• Clean and organize under the sink.
  • Clean and organize in the vanity drawers.
  • Clean and organize inside the medicine cabinet and/or storage cabinet.
  • Mop entire floor.
  • Clean blinds.
  • Wash windows.
  • Wash walls.


  1. Take any mats out and shake them outside.
  2. Knock cobwebs and dust down from the ceiling, light fixtures, and tops of any upper edges.
  3. Check fridge for forgotten/expired food and dispose.
  4. Empty toaster crumb tray.
  5. Empty trash.
  6. Wipe door knobs.
  7. Clean inside of microwave.
  8. Wipe down cabinet fronts.
  9. Wipe down counter tops.
  10. Clean stove top.
  11. Wipe fronts of appliances.
  12. Polish faucet.
  13. Scrub sink.
  14. Sweep and spot mop floor.

Some Occasional Kitchen Tasks:

  • Clean inside oven.
  • Clean inside fridge + freezer.
  • Clean inside dishwasher.
  • Clean and organize pantry.
  • Clean and organize cabinets.
  • Clean and organize under sink.
  • Clean and organize in drawers.
  • Mop entire floor.
  • Clean blinds.
  • Wash windows.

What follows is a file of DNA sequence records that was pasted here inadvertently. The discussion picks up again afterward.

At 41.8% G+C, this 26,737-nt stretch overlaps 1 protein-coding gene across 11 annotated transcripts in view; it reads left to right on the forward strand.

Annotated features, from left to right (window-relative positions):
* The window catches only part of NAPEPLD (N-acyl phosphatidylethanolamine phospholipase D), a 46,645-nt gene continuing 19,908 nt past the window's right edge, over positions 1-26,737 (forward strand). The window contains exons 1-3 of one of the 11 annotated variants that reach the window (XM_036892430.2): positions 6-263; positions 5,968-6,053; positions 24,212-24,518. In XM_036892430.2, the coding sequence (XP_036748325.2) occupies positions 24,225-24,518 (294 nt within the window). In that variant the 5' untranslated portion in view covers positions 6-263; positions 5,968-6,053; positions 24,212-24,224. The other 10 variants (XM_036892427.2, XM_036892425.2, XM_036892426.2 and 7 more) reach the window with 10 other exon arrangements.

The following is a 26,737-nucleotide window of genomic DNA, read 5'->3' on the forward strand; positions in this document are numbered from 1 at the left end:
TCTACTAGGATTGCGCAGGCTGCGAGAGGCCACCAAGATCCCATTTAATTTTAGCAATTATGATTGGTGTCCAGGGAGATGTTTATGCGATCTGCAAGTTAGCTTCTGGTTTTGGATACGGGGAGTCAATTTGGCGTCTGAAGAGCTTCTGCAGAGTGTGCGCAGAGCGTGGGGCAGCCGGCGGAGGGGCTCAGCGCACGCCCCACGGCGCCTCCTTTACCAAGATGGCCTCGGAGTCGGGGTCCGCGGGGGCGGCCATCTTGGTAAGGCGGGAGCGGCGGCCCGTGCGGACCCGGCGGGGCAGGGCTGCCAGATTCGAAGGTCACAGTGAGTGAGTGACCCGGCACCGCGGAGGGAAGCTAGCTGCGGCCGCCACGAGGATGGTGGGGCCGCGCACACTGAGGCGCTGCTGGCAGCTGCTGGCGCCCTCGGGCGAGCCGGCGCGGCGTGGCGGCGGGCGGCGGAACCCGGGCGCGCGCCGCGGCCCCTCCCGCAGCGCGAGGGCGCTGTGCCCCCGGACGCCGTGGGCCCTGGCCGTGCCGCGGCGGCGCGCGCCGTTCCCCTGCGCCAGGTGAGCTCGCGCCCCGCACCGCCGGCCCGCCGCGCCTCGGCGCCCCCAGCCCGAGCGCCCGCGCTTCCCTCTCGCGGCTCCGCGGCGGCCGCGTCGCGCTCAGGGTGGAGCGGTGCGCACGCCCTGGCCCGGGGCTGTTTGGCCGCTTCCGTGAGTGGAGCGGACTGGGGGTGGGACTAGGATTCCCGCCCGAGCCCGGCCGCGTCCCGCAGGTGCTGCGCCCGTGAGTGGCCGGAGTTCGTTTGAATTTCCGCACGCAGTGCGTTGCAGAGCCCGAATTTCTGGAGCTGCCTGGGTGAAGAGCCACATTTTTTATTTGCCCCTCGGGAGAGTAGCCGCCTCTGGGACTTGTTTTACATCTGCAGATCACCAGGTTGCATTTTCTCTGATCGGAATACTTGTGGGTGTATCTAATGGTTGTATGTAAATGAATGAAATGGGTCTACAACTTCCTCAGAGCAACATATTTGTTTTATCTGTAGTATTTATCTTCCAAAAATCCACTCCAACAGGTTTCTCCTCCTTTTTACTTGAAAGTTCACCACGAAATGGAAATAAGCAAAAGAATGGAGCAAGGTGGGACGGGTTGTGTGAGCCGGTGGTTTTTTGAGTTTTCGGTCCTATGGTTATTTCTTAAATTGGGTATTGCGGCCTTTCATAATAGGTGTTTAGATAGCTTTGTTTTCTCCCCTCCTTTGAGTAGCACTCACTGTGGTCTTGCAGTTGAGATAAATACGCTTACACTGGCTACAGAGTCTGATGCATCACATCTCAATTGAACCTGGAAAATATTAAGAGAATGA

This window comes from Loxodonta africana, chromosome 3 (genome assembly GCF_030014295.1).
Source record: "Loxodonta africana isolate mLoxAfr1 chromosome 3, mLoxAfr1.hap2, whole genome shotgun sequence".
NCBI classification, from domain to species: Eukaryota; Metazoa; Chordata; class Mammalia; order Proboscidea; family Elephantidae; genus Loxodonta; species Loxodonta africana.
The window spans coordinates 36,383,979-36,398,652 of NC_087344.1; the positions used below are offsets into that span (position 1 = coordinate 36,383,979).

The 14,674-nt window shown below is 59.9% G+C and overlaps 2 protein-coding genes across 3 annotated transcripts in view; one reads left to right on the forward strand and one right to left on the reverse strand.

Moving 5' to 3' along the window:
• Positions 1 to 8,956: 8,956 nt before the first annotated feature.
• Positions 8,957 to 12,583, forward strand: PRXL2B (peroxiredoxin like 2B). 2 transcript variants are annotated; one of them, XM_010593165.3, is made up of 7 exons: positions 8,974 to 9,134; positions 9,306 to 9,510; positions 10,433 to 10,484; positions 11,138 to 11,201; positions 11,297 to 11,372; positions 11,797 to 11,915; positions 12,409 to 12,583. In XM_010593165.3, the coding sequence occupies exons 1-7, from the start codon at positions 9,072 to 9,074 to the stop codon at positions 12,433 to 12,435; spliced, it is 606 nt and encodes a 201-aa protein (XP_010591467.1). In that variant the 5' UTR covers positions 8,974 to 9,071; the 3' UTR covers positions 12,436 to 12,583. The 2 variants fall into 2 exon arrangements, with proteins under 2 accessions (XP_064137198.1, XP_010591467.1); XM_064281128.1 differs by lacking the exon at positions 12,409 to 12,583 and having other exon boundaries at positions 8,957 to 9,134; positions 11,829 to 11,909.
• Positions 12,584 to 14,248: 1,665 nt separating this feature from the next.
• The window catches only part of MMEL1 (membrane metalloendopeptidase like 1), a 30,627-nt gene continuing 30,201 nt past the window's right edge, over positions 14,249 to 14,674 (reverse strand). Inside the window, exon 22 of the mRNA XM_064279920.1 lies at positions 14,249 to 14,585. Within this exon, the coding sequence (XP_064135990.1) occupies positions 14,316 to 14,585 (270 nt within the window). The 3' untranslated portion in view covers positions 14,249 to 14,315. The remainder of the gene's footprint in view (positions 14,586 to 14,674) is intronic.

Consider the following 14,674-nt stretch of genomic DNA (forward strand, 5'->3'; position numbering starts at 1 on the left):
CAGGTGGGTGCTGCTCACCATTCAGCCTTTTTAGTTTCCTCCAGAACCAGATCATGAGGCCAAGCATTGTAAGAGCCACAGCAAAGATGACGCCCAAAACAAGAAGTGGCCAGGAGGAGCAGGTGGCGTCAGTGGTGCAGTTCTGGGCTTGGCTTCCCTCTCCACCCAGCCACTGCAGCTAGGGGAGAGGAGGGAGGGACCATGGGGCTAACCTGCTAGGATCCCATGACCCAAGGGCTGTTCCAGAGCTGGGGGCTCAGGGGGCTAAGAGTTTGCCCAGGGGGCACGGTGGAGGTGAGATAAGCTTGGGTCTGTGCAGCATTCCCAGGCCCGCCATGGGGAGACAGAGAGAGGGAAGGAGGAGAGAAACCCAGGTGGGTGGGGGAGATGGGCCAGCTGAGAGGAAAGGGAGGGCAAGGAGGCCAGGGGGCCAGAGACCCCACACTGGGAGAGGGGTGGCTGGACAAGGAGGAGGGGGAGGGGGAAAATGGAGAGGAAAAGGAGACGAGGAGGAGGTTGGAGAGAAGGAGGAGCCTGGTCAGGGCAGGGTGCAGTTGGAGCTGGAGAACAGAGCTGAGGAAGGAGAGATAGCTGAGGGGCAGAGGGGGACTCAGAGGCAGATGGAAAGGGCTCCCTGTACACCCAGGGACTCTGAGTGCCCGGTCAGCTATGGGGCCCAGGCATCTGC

• Wash walls.

Living Room

  1. Take any rugs out and shake them outside.
  2. Knock cobwebs and dust down from the ceiling, light fixtures, and tops of any upper edges.
  3. Wipe off any marks on walls.
  4. Dust all surfaces.
  5. Polish all wood surfaces.
  6. Tidy up cushions and pillows on soft furniture.
  7. Wipe light switches.
  8. Wipe baseboards.
  9. Check under furniture for lost toys, etc.
  10. Vacuum or sweep and spot mop.

Some Occasional Living Room Tasks:

  • Use a carpet cleaner or mop entire floor.
  • Move furniture to clean underneath.
  • Clean blinds.
  • Wash windows.
  • Wash walls.

Dining Room

  1. Knock cobwebs and dust down from the ceiling, light fixtures, and tops of any upper edges.
  2. Wipe any marks on walls.
  3. Wipe chairs.
  4. Clean place mats.
  5. Polish table.
  6. Vacuum or sweep and spot mop floor.

Occasional Dining Room Tasks:

  • Clean blinds.
  • Wash windows.
  • Wash walls.


  1. Knock cobwebs and dust down from the ceiling, light fixtures, and tops of any upper edges.
  2. Take any rugs out and shake them outside.
  3. Wipe off any marks on walls.
  4. Clean mirrors.
  5. Wipe light switches.
  6. Wipe baseboards.
  7. Pick up and tidy.
  8. Dust and polish any wood furniture.
  9. Clean under furniture.